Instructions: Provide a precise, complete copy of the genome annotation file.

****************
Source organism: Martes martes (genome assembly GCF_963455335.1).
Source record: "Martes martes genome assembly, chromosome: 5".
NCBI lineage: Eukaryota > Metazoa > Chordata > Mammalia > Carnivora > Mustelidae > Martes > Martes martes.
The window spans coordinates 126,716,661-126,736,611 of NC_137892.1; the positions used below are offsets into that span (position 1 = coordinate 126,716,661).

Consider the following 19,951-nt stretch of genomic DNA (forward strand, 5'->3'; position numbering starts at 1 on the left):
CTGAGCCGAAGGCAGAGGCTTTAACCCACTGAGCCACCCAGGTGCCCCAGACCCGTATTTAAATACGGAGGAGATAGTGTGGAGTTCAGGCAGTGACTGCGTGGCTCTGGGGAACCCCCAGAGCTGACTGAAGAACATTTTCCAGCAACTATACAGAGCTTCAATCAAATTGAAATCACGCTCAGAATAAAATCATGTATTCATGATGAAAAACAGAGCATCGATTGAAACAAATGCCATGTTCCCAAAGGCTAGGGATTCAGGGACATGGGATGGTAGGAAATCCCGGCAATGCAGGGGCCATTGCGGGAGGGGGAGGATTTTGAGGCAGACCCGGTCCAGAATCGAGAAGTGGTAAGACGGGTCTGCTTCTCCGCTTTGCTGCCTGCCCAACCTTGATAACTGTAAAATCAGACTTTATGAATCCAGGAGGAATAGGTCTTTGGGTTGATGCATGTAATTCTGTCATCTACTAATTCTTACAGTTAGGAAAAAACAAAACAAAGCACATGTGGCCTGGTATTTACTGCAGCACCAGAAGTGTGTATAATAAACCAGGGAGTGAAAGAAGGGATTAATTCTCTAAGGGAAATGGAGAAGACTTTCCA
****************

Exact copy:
Source organism: Martes martes (genome assembly GCF_963455335.1).
Source record: "Martes martes genome assembly, chromosome: 5".
NCBI lineage: Eukaryota > Metazoa > Chordata > Mammalia > Carnivora > Mustelidae > Martes > Martes martes.
The window spans coordinates 126,716,661-126,736,611 of NC_137892.1; the positions used below are offsets into that span (position 1 = coordinate 126,716,661).

Consider the following 19,951-nt stretch of genomic DNA (forward strand, 5'->3'; position numbering starts at 1 on the left):
CTGAGCCGAAGGCAGAGGCTTTAACCCACTGAGCCACCCAGGTGCCCCAGACCCGTATTTAAATACGGAGGAGATAGTGTGGAGTTCAGGCAGTGACTGCGTGGCTCTGGGGAACCCCCAGAGCTGACTGAAGAACATTTTCCAGCAACTATACAGAGCTTCAATCAAATTGAAATCACGCTCAGAATAAAATCATGTATTCATGATGAAAAACAGAGCATCGATTGAAACAAATGCCATGTTCCCAAAGGCTAGGGATTCAGGGACATGGGATGGTAGGAAATCCCGGCAATGCAGGGGCCATTGCGGGAGGGGGAGGATTTTGAGGCAGACCCGGTCCAGAATCGAGAAGTGGTAAGACGGGTCTGCTTCTCCGCTTTGCTGCCTGCCCAACCTTGATAACTGTAAAATCAGACTTTATGAATCCAGGAGGAATAGGTCTTTGGGTTGATGCATGTAATTCTGTCATCTACTAATTCTTACAGTTAGGAAAAAACAAAACAAAGCACATGTGGCCTGGTATTTACTGCAGCACCAGAAGTGTGTATAATAAACCAGGGAGTGAAAGAAGGGATTAATTCTCTAAGGGAAATGGAGAAGACTTTCCA